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28/12/2018 / Harry Browne

The Glass Apple – a Modern Cinderella Tale by Catriona Murphy

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Eyes downcast to the city calls, Alison pumped up the volume on her phone and allowed her body to be swarmed by the vibrance of her music.
Something bounced on trashed pavement, and rolled to her foot.
She frowned, and picked the object up.
Whizzing cars and chaotic beeping, dancing jingles of Christmas songs, flashing amber lights, smells of toxins were all screened out as she took in, what sat curved and refined in her gloved hand.
A glass apple.
Translucent groves etched on one side, as though it has been clawed.
She pocketed it, and upon passing a park in the frosty evening, saw a communal Christmas tree, with well-wishing cards dangling on the frigid wind.
Her boots crunched up to a branch where she hung the apple, and left.
When she got home, it was there.
Shining innocently on her study table next to a photograph of her parents before they died, before Brian ever hit her or her brother’s blame scorched her like a baptism of shame.
Never asked for, but received anyway.
Feeling uneasy, she picked it up like it was an anomaly, fearful of even touching it.
She pushed the pedal on the trash can and paused.
It was too pretty for the bin.
Days passed, and it sat next her scribbling hand each evening, like a study muse gently encouraging her on.
It knew her.
She knew it did, because each time she gazed into it’s wispy quartz depths, she saw her memories.
Her parent’s names scrawled on her bedroom wall before her brother stole her motorbike and vanished into the night.
Identifying her mother at the city morgue, her aunt Margaret breaking down in the arms of a police officer. A car totaled, ripped disjointed all over the flood, blood stained road. Discarded pieces of a broken toy unable to put itself back together.
Inside her lived a flame, the apple knew this too. It glowed at times and dimmed during trials. It grew flames in other people’s bodies, she could see it, like the triumphant wing of a phoenix before flight.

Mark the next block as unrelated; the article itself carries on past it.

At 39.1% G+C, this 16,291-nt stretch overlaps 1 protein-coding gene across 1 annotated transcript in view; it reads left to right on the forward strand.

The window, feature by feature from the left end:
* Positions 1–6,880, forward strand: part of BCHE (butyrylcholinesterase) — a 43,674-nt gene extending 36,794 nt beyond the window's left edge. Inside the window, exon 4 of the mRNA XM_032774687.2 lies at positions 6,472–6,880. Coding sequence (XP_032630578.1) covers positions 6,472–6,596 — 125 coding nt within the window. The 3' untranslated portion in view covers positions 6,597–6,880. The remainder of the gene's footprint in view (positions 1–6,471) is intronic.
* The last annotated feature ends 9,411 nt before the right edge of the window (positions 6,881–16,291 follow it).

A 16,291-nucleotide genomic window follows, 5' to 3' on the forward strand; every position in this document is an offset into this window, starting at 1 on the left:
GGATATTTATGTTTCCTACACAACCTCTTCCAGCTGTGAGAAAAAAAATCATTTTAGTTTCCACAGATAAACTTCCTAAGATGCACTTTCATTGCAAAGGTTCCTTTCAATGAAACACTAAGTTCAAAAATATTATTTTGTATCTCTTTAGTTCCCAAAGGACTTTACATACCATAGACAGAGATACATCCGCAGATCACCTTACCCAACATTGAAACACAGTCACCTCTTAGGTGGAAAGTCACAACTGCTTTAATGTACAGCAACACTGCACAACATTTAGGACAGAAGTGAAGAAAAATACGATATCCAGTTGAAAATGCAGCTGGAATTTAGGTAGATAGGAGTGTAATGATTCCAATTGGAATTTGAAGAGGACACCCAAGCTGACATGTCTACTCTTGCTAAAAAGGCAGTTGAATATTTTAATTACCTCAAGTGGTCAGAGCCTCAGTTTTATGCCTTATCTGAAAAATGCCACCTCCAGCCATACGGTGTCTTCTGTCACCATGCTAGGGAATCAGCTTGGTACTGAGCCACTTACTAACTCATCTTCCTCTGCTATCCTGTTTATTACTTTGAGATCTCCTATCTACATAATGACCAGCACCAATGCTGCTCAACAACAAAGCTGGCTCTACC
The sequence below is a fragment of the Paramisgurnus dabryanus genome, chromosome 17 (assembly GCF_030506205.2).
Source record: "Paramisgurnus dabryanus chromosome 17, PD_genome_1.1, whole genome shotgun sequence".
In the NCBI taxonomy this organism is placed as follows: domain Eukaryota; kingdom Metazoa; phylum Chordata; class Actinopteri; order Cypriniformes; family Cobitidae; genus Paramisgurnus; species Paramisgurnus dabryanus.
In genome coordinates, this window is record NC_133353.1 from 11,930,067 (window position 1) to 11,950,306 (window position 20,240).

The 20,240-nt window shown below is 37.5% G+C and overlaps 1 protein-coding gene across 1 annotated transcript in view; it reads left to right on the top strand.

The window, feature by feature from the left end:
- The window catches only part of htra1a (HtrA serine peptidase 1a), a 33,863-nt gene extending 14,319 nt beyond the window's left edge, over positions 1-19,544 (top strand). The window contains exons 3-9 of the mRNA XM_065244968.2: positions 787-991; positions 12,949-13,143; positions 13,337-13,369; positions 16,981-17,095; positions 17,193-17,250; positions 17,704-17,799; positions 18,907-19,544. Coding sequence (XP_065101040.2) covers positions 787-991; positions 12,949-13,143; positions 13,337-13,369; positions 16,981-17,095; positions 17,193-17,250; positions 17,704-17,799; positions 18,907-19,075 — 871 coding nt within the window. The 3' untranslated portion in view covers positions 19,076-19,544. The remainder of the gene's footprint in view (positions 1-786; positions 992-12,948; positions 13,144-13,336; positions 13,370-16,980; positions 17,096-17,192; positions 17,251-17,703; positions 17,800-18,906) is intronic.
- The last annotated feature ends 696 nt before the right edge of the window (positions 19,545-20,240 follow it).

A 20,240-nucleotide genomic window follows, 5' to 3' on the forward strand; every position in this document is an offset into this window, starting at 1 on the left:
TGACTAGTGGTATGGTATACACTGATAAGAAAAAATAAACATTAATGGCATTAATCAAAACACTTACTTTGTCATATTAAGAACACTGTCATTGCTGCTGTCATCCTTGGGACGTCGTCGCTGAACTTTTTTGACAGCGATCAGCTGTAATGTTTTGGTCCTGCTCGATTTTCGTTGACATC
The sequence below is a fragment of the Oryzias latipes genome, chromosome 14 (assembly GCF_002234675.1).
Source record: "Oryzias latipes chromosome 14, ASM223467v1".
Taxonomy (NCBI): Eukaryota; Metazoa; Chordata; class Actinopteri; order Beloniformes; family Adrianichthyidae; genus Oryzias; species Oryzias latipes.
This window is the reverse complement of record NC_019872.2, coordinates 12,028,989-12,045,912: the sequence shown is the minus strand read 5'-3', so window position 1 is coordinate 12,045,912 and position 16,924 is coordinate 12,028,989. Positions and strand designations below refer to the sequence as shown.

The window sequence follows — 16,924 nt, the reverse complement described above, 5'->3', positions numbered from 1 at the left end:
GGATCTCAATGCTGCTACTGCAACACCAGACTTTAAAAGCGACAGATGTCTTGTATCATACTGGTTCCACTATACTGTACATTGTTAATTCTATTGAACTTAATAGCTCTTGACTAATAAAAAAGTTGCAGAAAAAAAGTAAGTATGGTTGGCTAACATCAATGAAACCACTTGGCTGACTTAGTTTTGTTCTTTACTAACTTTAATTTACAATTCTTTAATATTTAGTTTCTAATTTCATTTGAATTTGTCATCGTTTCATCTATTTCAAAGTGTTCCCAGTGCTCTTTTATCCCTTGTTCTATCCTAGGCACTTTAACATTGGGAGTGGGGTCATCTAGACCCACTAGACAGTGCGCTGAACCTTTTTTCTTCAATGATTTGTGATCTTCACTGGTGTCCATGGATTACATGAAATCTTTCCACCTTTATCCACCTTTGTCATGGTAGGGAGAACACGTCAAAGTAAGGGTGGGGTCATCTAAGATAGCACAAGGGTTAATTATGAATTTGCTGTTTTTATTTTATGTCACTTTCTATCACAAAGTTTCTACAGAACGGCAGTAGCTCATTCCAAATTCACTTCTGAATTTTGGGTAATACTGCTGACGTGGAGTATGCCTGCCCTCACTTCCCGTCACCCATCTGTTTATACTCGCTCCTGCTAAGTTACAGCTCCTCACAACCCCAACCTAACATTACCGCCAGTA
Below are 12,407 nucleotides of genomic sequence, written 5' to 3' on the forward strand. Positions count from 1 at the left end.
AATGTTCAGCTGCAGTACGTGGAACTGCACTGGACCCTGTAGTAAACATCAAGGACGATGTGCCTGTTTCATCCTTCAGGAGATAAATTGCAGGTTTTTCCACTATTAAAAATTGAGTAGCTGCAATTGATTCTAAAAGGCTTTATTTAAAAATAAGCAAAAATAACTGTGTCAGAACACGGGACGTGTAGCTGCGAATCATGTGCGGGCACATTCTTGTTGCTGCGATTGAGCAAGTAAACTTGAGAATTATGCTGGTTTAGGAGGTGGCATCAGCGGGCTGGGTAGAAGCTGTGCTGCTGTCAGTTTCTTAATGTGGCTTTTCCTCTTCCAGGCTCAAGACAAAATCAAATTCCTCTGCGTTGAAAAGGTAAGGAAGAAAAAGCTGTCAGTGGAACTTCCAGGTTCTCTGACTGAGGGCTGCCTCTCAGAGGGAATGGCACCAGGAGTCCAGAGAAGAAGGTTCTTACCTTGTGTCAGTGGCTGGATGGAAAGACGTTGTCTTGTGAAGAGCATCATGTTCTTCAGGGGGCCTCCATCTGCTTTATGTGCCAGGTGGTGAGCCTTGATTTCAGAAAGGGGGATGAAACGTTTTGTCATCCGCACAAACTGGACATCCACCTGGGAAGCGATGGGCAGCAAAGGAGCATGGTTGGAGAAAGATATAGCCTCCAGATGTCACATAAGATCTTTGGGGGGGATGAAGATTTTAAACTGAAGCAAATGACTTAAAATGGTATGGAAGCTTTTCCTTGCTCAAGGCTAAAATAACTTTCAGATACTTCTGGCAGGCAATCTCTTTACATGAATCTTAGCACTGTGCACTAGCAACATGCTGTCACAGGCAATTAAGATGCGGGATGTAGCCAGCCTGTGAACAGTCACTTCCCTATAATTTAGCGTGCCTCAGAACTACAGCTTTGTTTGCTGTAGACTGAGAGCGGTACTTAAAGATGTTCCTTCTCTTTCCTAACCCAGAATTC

Christmas trees had their own flames too, and she saw how they glowed in children’s doughy eyes, and lit hearts of adults whose bodies encompass child spirit, but have forgotten how it sings.
It shared it’s memories with her too, and she saw a sprawling crystal tree in a bare landscape, branches like icicles were it was plucked by a hooded figure.
She rubbed her thumb against the smooth, curved edge, like an adventurer exploring a new planet, then bit on it, and tasted only cold hard roundness, her teeth sliding.
Inhaled a fragrance of peach.
Strange.
One day, it started to crack, fissures grooving it’s surface. Her mirror broke and her cat wouldn’t come into her room.
Time was running out for the apple.
It glowed warm pinkish colour now, like morning sky and she saw the same colour when she passed the park each evening.
On Christmas Eve, her wandering feet stopped at the park gate on her way to her aunts.
The apple’s fushia pink pulsed stronger, like a heart beating faster.
There was someone loitering by the tree.
No, not loitering, waiting.
Holding her breath, she trudged up the snow-packed walkway, snowdrops poked through the snow layered ground; a promise of Spring to come.
The air was fresh with renewal in the dead of Winter, when all things chirpy were still and the quiet held an untouchable magic; a Winter fairytale.
Surrounding pine trees mottled the city jam, enclosing the garden as though they were inside the apple itself.
A world within a world.
Alison’s flame brightened as she saw the face by the tree, a twin glass apple in his hand.
An early gift in strange packaging smiled at her.
An understanding settled between them like the lightest snowfall in sleep.
And now Christmas, was her most wonderful time of the year.

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One Comment

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  1. elainereardon / Dec 29 2018 11:08 pm

    Delightful Catriona! I’ll be searching for glass apples now.

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